Mercedes E-Class (type W 213)
Engines: 150 PS (E 200 d) to 612 PS (AMG E 63 S 4Matic)
Price: from 23,900 euros
Occupant safety (Euro NCAP crash test 2016): five stars
Mercedes E-Class (type W 212)
Construction time: 2009 to 2016
Engines: 136 PS (200 CDI) to 585 PS (E 63 AMG)
Price: from 4800 euros
Occupant safety (Euro NCAP crash test 2010): five stars
Hardly any rust, few problems with the steering, solid cutting of springs and dampers and no complaints at all on the drive shafts. What sounds like a perfect idea is unfortunately torpedoed by the chassis. The 213’s new double wishbone front axle doesn’t seem to be the big hit; as has been the case for a long time in the 205C class it also keeps the numbers in the red here. The axle suspensions also torment the predecessor from the fourth HU.
Let’s call that a shining example for all other models. Both the old (W 212) and the current one E-class (W 213) shine cheerfully on the subject of lighting, in none of the test points are the defect rates of both series above the values of the average of all vehicles.
The service brake of the E-class There are no abnormalities in any vintage, and the brake hoses remain almost without complaints across both models. The testers on the W 212 noticed the brake discs negatively, but the defect rate is always below average. It gets a bit embarrassing for the very safety-conscious Swabians with the parking brake and the brake lines. In both areas, the TÜV inspectors found a reason for criticism on the older W 212 much more often than is the case on average for all vehicles.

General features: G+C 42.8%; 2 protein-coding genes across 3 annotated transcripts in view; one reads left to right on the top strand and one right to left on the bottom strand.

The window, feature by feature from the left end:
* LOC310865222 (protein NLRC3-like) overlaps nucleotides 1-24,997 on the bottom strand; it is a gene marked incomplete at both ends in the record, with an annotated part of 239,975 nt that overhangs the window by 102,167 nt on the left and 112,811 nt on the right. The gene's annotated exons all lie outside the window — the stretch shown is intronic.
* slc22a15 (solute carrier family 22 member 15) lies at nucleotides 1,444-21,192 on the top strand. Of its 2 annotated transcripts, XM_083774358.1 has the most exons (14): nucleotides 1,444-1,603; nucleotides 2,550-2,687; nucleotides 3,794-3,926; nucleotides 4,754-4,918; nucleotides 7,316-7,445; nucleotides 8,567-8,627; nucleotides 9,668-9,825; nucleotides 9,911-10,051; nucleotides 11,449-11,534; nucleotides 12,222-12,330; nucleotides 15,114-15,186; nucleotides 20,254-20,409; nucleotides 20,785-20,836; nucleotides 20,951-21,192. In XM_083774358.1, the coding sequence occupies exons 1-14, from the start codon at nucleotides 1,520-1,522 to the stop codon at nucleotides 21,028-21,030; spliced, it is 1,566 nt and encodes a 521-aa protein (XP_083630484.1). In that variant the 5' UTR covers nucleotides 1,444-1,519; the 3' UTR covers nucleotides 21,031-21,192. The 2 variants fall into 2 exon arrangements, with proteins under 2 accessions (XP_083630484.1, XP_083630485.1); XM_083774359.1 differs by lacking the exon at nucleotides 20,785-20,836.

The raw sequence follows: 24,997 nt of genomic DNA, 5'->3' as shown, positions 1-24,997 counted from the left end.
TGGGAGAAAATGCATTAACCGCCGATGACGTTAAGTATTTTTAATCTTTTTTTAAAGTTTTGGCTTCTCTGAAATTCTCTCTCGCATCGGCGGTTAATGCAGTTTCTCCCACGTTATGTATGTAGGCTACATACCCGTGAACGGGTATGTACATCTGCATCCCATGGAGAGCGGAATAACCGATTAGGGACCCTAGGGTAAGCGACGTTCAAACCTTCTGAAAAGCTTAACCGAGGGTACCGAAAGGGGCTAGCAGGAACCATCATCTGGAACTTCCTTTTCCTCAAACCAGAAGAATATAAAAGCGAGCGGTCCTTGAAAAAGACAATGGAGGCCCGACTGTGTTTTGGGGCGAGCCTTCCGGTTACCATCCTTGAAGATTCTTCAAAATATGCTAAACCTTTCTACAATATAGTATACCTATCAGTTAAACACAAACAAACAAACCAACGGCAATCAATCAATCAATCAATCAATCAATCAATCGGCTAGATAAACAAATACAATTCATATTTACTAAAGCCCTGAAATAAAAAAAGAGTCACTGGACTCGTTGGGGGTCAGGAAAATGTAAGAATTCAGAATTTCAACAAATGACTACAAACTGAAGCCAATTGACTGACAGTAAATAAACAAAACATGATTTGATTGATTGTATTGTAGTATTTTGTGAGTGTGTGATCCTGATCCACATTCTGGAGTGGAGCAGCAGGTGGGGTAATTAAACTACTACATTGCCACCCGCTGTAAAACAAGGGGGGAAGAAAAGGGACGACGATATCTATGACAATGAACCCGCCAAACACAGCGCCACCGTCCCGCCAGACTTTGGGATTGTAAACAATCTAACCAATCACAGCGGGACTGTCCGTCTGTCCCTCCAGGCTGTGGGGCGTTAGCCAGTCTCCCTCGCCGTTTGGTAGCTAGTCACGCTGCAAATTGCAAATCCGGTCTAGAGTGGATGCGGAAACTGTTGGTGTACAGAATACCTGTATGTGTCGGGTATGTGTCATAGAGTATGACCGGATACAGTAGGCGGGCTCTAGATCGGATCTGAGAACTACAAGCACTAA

The current model has almost no weaknesses here, loses oil much less often than the average and does not fail the emissions test as often. The dream quota of 0.0 is only given to the exhaust. As a seven- to nine-year-old, the 212 occasionally fails to pass the AU and is slightly above average with its frequency of defects. There are also more oil leaks than with the W 213, but the error rate always remains below the average.